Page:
Sunday, August 16, 2015

Entry level jobs for graduates

This article showed the difficulty faced by a graduate in getting a job with the expected pay.

Someone made this comment, "There is too many graduate and not enough job for entry level grad. too many job requires 2-3 year experience so how is a fresh grad ever going to get started".

This problem was evident 20 years ago. Employers preferred graduates with at least two years of working experience. The good graduates could get a job immediately, but many mediocre graduates had a difficult time to get a job.

The question is - if most employers prefer graduates with working experience, which employer will give the job to a fresh graduate to get that experience?

We have to recognize the underlying problems:

1) Fresh graduates without working experience, and with mediocre academic results are not in demand.

2) Employers avoid them, as these graduates are not useful to the employer but still expect a high starting salary as a graduate.

3) Even if they accept a low starting salary, they will continue to look for a better salary and will abandon the employer at an early opportunity.

4) Employers had bad experience with fresh graduates and do not wish to repeat the mistake of training them for other employers.

What is the solution?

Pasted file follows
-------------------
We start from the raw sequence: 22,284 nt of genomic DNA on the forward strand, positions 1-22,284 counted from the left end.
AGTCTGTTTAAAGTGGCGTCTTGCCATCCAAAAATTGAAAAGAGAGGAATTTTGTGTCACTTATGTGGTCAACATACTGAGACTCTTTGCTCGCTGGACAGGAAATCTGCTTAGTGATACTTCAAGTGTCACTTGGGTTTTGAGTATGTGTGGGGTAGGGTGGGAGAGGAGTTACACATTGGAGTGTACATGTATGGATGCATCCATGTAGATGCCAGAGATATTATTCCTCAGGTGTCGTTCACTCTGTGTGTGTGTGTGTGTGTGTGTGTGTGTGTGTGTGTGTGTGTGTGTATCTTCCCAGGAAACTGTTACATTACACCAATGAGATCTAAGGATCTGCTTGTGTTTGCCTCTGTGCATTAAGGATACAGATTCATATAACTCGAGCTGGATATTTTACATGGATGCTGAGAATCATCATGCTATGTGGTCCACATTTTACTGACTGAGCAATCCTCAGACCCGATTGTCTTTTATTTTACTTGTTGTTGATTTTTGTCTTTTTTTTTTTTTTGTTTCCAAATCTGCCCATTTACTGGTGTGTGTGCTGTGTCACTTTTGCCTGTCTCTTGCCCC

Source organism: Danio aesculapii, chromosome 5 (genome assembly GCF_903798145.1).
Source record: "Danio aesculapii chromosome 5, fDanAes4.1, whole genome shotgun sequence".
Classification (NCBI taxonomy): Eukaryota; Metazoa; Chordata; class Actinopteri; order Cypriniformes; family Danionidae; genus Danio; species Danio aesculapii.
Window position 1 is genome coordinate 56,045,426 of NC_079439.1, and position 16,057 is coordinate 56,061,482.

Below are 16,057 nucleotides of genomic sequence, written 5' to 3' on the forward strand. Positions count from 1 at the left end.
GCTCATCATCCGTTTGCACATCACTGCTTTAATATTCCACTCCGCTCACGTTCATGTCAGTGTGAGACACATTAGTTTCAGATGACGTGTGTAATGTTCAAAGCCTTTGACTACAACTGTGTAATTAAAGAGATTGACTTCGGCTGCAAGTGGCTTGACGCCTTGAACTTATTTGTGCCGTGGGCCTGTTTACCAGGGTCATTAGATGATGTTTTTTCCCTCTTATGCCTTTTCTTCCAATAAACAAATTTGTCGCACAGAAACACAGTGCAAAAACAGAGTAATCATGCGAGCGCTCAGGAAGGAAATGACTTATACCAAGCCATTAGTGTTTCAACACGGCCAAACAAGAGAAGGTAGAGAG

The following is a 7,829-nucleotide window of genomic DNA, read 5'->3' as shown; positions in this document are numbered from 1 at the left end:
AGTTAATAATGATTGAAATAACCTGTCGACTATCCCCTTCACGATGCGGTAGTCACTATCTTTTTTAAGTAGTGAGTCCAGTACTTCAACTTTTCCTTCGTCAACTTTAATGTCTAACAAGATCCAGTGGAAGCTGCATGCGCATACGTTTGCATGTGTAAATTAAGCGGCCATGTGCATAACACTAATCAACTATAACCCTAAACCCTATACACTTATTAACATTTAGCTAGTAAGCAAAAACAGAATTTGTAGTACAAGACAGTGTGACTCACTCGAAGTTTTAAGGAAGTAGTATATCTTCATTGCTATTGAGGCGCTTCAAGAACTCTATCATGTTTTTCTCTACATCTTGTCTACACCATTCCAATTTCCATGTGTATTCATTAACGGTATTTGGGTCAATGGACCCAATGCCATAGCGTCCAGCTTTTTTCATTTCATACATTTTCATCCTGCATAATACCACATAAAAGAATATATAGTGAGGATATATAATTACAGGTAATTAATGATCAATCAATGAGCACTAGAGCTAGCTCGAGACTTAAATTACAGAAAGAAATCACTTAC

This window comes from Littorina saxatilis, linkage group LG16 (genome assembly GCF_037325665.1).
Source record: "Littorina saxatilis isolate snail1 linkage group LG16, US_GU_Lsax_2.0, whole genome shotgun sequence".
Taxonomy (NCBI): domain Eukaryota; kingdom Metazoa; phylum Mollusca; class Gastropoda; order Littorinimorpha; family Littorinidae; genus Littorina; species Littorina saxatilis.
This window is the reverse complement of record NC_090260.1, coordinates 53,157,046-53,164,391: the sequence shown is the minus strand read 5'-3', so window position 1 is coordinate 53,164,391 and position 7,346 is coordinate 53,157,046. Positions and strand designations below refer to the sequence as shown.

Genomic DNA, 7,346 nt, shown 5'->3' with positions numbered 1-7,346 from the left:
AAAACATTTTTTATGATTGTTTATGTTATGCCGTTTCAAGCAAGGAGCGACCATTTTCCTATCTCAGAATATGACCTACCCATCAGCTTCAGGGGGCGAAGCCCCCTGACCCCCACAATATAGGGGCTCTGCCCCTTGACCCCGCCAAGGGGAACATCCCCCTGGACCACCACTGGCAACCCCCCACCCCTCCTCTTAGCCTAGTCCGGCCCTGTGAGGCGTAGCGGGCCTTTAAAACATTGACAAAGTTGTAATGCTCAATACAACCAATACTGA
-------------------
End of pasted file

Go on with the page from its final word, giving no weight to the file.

Students who are not academically strong should consider starting work earlier and gain the working experience, instead of going to university. After four years of working experience, they may be more valuable to an employer than a fresh graduate. 

Employers should give a contract to a fresh graduate the require them to sign a bond to work with the employer for two to four years. If the employee break the bond, they have to compensate the employer. This gives the employer the assurance that their investment in the training of the employee is not for the benefit of the next employer ,who could be a competitor. It also allows the fresh graduate a chance to gain the working experience.

We need to think out of the box to solve this problem.

1 comment:

Rachel said...

I think the main problem lies with the fact that there are way too many graduates on the market and too few entry level positions that would require a degree to perform the tasks, especially given this economic climate. This is indeed a difficult problem to solve. Many graduates are settling for jobs that they are overqualified for or contract jobs because they are unable to find permanent roles that have good career and wage progression and that also give them learning opportunities related to what they studied in university. I have seen the few entry level positions that satisfy these conditions overapplied for - fresh graduates literally have to stand out to get them. What's left for the majority who don't?

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